Icelanders are fortunate enough to have an abundance of water. We use this water to generate electricity that drives most of what we do in our modern society. Water is a renewable energy source, meaning that its utilisation does not deplete the resource. Its use is green and clean because it does not release greenhouse gases into the atmosphere.

Water cycle and energy production

Sunlight causes continuous evaporation of water from the Earth’s surface. The sun heats the surface, and water in the oceans and on the land changes to vapour, which rises into the sky. The higher the water vapour is carried the colder the air, and the water vapour cools, condenses and forms clouds.

Precipitation forms in the clouds and falls back to earth as rain or snow. Rainwater and snowmelt collect together in rivers and streams. The water loses energy as it flows from the mountains down to the sea. It can be harnessed to generate electricity in a hydropower station, by channelling the water through the turbines.

After the energy has been used, the water continues to the sea and the cycle begins again.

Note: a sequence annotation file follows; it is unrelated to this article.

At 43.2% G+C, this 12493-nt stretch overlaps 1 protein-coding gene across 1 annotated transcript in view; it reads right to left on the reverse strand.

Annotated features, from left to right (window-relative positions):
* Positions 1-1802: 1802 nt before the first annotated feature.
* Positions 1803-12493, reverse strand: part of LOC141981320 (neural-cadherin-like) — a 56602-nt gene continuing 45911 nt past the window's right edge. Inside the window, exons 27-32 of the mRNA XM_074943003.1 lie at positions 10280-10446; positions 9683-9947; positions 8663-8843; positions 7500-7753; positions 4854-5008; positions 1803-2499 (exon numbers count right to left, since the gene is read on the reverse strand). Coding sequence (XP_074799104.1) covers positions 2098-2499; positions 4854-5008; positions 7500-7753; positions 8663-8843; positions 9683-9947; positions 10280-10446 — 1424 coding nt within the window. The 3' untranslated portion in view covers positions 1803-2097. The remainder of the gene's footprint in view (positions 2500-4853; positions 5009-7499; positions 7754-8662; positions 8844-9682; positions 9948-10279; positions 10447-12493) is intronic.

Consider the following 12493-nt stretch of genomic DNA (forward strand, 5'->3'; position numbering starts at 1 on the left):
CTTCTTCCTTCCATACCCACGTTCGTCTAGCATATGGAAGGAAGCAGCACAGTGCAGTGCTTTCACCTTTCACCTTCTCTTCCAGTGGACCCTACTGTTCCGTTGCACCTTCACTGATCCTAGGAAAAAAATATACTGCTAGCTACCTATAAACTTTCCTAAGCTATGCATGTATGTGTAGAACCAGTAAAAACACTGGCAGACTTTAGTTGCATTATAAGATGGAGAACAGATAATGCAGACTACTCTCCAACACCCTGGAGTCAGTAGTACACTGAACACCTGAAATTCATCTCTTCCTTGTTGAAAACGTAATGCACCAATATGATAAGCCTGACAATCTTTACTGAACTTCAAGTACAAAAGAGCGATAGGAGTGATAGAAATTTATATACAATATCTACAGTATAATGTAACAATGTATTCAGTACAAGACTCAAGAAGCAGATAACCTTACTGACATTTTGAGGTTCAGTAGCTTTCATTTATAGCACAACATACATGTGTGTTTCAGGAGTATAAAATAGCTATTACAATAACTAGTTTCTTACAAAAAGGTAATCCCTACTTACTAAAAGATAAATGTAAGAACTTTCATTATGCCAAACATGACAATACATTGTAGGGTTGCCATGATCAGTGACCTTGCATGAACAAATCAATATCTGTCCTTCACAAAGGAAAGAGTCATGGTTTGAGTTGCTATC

Generating energy in harmony with nature

We place great emphasis on using energy resources in a sustainable manner, regarding impact on the economy, society and environment. In our hydropower stations we seek to maximise resource utilisation, while taking into account environmental considerations aimed at minimising environmental impact.

Fifteen hydropower stations

Hydropower is by far the largest part of our electricity production, about 92%. We operate fifteen hydropower stations in four operational areas across Iceland.

In the Þjórsá Area are seven hydropower stations, with a total of 19 generating units and many conveyance structures, spanning the area from Hofsjökull glacier down to the Búrfell Power Station.

The Sog Area has three hydropower stations, with a total of eight generating units plus conveyance structures, by the Þingvallavatn and Úlfljótsvatn lakes.

In North Iceland there are three hydropower stations, with five generating units and associated conveyance structures. Called the Blanda Area, this includes Blanda Power Station and the three Laxá Stations.

The fourth operational area is Fljótsdalur Area with Iceland’s largest hydropower station. Fljótsdalur Power Station has six turbines and extensive conveyance structures, including tunnels totalling 70 km in length.